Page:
For World Quality Week, FCN’s Quality Manager Lee Major writes about the cost of implementing quality standards.

“All too often across many industry sectors, the question is asked, ‘what is the cost of accreditation’?

This question is often misinterpreted as it has two key components, firstly, what the cost of accreditation is and secondly, what is the cost of quality? On the surface, these components may sound similar, but the reality is that they are quite different. Intrinsically linked, certainly, but quite distinct from each other.

It is often quoted that the cost of accreditation includes staff, validation materials, dedicated resource time, and proficiency testing (the list goes on). But surely these costs are simply the cost associated with doing the right thing? Providing quality of service, embedding a process of continual improvement, and ensuring that an organisation's output is fit for purpose. I have seen eye-wateringly large sums of money quoted as the cost of accreditation, yet when analysed, the bulk of this cost could be attributed to simply doing the right thing. Take forensics, for example; without the Forensic Science Regulator, would we not validate our methods? The thought of that does not sit well with my quality conscience.

Of course, quality and accreditation are not infallible; mistakes can and do still happen. But by having an effective QMS framework, I would hope they would be identified, investigated, and actions implemented to prevent reoccurrence. For me, that is the ethos of a quality conscience; it's not about perfection, it is about the continual journey towards excellence.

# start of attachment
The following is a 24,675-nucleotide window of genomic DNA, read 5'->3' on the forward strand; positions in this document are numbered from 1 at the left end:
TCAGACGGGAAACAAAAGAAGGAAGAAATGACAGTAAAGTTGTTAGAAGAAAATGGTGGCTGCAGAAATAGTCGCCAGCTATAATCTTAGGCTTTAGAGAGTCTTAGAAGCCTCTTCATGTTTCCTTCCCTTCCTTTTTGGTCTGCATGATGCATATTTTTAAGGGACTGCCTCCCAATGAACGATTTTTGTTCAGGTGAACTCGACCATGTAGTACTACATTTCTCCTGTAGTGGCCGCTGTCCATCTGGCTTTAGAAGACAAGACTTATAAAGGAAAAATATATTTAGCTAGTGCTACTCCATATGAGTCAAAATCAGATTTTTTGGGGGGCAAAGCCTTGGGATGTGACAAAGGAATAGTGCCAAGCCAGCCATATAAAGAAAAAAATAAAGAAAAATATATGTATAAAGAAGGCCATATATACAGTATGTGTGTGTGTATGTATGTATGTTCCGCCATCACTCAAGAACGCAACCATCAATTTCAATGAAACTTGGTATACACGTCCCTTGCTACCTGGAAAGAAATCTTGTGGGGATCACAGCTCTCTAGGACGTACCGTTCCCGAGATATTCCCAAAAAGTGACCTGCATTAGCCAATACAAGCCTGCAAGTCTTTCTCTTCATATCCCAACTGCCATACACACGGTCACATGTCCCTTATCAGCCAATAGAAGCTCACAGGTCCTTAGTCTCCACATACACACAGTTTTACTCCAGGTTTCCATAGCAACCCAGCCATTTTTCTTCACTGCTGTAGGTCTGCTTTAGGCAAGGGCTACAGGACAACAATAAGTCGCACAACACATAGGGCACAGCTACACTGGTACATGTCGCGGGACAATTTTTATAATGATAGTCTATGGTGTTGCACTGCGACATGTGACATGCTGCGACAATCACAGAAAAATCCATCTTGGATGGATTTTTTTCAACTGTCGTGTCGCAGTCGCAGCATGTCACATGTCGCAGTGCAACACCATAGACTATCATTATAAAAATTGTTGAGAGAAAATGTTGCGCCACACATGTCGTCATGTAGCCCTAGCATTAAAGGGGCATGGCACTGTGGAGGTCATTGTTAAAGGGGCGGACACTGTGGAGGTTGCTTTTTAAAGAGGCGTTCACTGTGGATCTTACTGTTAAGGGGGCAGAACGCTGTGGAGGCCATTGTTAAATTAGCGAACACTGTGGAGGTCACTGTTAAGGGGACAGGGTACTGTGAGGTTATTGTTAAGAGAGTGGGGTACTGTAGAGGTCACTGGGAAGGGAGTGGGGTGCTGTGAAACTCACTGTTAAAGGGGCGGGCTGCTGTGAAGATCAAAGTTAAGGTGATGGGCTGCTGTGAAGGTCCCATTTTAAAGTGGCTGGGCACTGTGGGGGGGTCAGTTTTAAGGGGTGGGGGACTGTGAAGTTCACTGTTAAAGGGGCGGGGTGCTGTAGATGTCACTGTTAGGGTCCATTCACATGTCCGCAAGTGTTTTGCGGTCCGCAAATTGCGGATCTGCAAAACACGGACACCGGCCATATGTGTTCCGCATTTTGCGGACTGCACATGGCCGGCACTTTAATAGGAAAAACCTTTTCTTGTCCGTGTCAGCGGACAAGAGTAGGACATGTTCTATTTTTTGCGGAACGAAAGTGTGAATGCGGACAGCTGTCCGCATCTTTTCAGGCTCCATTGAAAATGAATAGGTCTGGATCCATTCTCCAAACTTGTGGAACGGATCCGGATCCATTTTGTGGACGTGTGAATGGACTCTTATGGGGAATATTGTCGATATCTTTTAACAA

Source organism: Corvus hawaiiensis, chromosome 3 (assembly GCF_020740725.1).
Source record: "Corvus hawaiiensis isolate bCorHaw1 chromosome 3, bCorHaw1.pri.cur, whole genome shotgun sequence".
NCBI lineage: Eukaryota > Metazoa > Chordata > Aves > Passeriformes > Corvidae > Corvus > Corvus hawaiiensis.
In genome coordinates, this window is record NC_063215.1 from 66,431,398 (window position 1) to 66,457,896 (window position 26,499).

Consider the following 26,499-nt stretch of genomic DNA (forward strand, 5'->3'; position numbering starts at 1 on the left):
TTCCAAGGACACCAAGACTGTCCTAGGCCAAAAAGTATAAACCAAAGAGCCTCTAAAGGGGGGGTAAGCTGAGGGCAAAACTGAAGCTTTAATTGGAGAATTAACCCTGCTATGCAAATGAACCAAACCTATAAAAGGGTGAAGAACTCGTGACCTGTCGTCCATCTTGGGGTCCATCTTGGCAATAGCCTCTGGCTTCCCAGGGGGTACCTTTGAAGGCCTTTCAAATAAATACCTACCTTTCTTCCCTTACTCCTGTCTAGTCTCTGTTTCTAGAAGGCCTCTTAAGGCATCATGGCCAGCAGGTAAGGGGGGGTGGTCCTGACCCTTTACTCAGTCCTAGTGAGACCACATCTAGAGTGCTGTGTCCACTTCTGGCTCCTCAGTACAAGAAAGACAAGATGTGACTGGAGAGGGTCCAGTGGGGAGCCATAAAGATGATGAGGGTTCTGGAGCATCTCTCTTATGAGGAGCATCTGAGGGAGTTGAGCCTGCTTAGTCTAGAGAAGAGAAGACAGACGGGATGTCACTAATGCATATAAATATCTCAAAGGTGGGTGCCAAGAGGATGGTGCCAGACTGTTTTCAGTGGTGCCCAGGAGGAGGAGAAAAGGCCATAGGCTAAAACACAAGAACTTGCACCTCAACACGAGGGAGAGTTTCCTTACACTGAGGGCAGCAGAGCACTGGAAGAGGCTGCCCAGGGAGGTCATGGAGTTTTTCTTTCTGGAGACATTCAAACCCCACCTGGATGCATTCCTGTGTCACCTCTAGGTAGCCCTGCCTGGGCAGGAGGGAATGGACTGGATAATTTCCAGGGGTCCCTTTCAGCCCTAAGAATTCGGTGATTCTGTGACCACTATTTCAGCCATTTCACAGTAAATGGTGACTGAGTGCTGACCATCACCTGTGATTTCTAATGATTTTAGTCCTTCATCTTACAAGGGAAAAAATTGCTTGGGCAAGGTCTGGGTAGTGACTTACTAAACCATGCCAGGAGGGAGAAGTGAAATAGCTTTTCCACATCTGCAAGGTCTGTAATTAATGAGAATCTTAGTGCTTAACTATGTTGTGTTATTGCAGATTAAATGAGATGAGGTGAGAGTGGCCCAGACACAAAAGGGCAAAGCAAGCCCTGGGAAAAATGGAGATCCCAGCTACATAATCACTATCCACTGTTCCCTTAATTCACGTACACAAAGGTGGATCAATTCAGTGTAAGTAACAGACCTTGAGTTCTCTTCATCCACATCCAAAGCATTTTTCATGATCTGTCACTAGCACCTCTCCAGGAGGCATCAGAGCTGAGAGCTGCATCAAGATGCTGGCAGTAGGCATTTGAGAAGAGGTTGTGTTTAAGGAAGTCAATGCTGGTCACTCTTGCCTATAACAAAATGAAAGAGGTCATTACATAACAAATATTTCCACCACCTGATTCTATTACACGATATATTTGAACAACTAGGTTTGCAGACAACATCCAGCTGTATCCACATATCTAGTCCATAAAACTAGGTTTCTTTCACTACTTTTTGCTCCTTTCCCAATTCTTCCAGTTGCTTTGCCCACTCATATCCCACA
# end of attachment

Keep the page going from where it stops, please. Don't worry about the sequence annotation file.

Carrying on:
I admire those organisations operating within a QMS when there is no legislative or regulatory requirement. For me, that demonstrates a real quality conscience. Of course, there may not be a third-party assurance, and perhaps they can be a little less compliant in some areas, but it still shows they have a quality focus.

So, when asked what the cost of compliance is (which is almost always a financial figure), I suggest flipping that question on its head and asking what the cost of non-compliance is, as that cost goes far beyond economic costs and includes reputation, customer satisfaction, consistency and much more. And let's be clear that this doesn't have to be the cost of compliance with an ISO standard. This can be compliance with an internal policy or process.

We cannot ignore the fact though, that there are costs associated with quality, it requires investment in time, resources, facilities, and equipment. Within police forensics, we have a strong quality conscience, but we also need to ensure that we make the best use of resources. This is where work undertaken by the FCN comes in, our SARC projects that are centrally validating processes, the FCN have produced a GTD pack for Digital Forensics, and we offer Accreditation Support visits, all of which are detailed on our website and designed to lessen the individual burdens on police forces.” 

You can find out more about the quality support we offer on our website. Quality Support | FCN

FCN is funded by the Home Office – we do not charge for our services.

Our remit is to support forensic science, providing national coordination and guidance. About FCN | Who we are